Just A Little Walk In The Woods

with the Delta Raiders

Company D, 2nd Battalion, 501st Infantry, 101st Airborne Division (Airmobile)

The information on this page is here for students, or anyone interested in knowing what it was like to be in the Infantry in Vietnam. Most Veterans are reluctant to talk about their experiences during war, and I do not go into great detail here either, but I feel that it's important for our kids to have at least a little understanding of what it was like. They must not be allowed to glorify war without knowing what it's like in real life. It is our history on a personal level.. the kind of information that you cannot get from a text book or a movie.

Over the past several years I have answered many questions about my tour of duty in Vietnam. I have listed the most often asked questions with my answers and thoughts below. I hope they are of help.

I was drafted into the United States Army when I was 20 years old. I took Basic Training and Advanced Infantry Training at Fort Polk, LA, and then went to Non Commissioned Officer Candidate School (NCOCS) at Ft. Benning, GA.  After that I went to Fort Ord, CA to help train new recruits before going to Vietnam.  I served in Vietnam from April of 1970 till February of 1971 with Company D, 2nd Battalion, 501st Infantry, 101st Airborne Division (D, 2/501), the "Delta Raiders".

Where were you stationed in Vietnam?  The base camp or rear area for our unit was at a place called Phu Bai. It was near the old Imperial City of Hue in Northern I Corps, near the DMZ. Most of the time we were out in the jungle on operations. Our AO (area of operations) was in the triple canopy mountains near the Ashau Valley.

What did you do in Vietnam?  I was a rifleman and squad leader in the Infantry. We were taken into the jungle mountains with the mission of keeping the NVA (North Vietnamese Army) as far away from the South Vietnamese civilian populated areas as possible. We were sent to locate and engage the enemy.

What were your living conditions?  We lived in the jungle and slept on the ground. At night the company would make a circle with everyone facing out. There would be about 4 men in each fighting position with at least one being awake at all times. We would take turns on guard duty for an hour at a time all night long. We were re supplied about once a week, so had to carry at least 5 days worth of rations in our back packs (rucksack). When you add 5 or 6 canteens of water, ammunition for our weapons, hand grenades, and our personal supplies it came to somewhere between 60 and 80 pounds. Most of the time we operated in the mountains and had to haul all that weight up and down them. During the dry season there was 100 degree heat. During the Monsoon season it would rain 24 hours a day for about 3 months straight. When we weren't wet from the rain we were wet from sweating. There was no way to bathe every day, or even get clean clothes, so our living conditions were very bad.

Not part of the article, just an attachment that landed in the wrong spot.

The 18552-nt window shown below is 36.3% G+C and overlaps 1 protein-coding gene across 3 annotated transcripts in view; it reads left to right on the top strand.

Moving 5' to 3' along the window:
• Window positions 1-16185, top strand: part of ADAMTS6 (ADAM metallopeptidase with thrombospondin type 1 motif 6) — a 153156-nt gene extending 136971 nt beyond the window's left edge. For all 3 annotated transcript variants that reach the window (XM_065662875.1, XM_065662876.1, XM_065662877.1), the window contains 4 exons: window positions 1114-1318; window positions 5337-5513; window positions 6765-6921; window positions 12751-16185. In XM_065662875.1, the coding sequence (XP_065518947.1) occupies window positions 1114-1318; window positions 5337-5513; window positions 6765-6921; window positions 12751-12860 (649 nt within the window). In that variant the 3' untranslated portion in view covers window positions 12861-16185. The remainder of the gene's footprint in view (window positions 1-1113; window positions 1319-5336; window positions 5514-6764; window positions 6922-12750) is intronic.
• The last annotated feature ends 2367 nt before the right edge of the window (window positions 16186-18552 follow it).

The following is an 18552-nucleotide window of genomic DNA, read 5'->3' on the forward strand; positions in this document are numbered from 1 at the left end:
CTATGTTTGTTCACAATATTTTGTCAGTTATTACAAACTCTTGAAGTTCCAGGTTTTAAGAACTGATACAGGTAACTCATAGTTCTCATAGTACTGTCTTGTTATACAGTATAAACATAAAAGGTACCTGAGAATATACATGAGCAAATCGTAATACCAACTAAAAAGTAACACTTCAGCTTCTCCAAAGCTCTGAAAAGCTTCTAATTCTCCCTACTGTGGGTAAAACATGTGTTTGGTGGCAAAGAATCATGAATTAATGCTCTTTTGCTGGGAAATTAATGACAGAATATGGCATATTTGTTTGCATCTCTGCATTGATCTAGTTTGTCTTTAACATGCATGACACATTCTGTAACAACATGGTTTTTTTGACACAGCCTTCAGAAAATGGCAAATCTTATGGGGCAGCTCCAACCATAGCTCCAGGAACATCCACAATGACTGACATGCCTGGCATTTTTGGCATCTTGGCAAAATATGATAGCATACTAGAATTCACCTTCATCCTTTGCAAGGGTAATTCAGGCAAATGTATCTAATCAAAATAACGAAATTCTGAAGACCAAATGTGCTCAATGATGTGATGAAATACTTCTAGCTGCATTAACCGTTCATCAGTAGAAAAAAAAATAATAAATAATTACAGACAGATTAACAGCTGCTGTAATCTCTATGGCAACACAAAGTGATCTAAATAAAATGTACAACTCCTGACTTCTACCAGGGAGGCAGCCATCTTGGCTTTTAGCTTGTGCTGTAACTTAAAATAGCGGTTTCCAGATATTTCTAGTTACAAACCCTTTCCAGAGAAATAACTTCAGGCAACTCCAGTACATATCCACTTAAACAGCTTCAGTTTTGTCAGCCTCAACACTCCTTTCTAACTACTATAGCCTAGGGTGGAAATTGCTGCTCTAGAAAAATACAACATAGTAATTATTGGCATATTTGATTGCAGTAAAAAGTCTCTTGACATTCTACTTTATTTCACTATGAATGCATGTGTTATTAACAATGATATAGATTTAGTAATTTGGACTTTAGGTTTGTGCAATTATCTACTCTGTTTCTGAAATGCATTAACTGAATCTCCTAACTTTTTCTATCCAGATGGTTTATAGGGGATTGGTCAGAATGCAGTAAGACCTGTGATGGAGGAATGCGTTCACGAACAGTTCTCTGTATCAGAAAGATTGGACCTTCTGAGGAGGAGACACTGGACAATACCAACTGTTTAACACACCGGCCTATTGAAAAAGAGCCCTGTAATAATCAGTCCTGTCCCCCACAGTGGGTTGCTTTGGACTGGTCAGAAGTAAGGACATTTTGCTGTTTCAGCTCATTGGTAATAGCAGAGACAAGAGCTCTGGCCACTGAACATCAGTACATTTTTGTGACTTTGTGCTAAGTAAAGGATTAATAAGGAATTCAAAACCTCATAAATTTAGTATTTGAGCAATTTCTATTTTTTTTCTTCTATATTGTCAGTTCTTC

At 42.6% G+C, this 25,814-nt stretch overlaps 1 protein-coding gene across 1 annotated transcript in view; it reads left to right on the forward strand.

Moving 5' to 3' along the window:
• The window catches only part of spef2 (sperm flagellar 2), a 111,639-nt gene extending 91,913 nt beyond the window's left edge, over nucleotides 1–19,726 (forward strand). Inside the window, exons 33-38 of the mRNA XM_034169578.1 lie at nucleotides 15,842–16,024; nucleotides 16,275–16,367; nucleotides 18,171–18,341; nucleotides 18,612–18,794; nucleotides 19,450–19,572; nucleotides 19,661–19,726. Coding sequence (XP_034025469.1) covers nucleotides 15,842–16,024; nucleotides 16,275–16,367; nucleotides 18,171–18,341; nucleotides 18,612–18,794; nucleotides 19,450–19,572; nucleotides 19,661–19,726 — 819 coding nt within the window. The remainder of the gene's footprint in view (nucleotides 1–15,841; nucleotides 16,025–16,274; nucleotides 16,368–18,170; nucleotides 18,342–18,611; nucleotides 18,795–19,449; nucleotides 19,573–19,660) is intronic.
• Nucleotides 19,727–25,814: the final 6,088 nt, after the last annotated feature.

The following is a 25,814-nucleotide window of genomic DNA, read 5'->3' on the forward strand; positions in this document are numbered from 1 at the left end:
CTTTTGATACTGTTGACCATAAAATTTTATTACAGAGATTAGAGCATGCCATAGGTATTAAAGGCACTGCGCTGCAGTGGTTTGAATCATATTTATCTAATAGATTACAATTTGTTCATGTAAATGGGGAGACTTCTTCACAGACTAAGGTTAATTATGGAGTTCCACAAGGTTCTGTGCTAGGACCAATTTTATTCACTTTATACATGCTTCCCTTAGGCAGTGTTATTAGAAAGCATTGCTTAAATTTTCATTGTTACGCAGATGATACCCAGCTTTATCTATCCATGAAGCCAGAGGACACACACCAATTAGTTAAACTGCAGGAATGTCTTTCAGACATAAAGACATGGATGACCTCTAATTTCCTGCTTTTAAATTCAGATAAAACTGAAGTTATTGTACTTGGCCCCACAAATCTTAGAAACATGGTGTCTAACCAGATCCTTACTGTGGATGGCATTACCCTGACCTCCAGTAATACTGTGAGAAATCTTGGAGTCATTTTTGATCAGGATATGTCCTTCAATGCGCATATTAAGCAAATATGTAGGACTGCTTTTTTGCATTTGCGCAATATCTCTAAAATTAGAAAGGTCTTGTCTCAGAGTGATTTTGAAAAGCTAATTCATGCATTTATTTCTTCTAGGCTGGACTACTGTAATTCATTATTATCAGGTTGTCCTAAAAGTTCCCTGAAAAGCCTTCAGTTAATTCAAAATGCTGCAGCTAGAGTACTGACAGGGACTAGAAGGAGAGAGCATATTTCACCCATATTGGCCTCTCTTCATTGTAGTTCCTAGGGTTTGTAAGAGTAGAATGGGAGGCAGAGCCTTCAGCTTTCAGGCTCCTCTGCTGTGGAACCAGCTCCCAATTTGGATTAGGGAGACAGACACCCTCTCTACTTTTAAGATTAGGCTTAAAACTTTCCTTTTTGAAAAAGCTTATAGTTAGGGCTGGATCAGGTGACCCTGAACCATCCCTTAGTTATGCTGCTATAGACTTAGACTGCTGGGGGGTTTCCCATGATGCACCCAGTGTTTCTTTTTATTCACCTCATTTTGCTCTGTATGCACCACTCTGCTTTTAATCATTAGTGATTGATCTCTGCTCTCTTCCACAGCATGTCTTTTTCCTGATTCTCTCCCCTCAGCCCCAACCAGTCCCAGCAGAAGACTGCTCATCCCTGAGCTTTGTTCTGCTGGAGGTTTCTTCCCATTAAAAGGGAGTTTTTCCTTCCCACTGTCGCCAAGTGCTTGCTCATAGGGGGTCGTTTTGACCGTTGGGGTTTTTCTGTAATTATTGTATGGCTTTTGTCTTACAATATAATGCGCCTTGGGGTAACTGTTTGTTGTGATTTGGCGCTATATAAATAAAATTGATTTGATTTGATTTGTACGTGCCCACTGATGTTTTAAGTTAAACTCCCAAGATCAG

What kind of food did you eat? What was it like?  We were given C-Rations to eat. Each box contained one meal. Sometimes we could heat it up with heat tabs or C4 (Composition 4) explosives, but most of the time we ate it cold. It wasn't very tasty but we got used to it after awhile. The biggest complaint was the lack of variety and the weight. C-Rations came in cans and was heavy. We sometimes got packages from home with Kool-Aid, Ketchup, mustard, Jiffy-Pop popcorn and other goodies. That stuff was shared with those in your squad and didn't last long. On rare occasions they would fly us out a hot meal in the field. That was nice, but they didn't do it often.

How were you transported around Vietnam?  When going from one large base camp to another we were transported by C140 cargo planes or Chinook helicopters. When going from Phu Bai to Camp Evans (or Evans to Phu Bai) we rode in the back of cattle trucks. When going from a base camp or rear area to the jungle, or from one mission in the jungle to another, we were transported by helicopter.

What was a typical day like?  A typical day would start just before day break. We would go out and retrieve the trip flares, claymore mines, and MA's (mechanical ambush's) that we had set up the night before. Then we would clean our weapons, eat breakfast and pack our rucksacks. Shortly after it got light we'd start walking and searching for signs of the enemy. Sometimes we'd be told to walk to an area suspected of having enemy activity in it.. other times we would just walk up and down the mountains and hunt for them. We'd stop every couple hours for a short break and for lunch around noon. If we didn't find anything and were not attacked, we would stop for supper just before dark. After dark we'd move away from where we had eaten and set up our NDP (night defensive position). That is when we'd make our circle and face out. The next morning we would do it all over again. If we were attacked during the night, or if we got into a firefight while searching for the NVA during the day, we would call in supporting fire and medivacs for the wounded or killed if they were needed.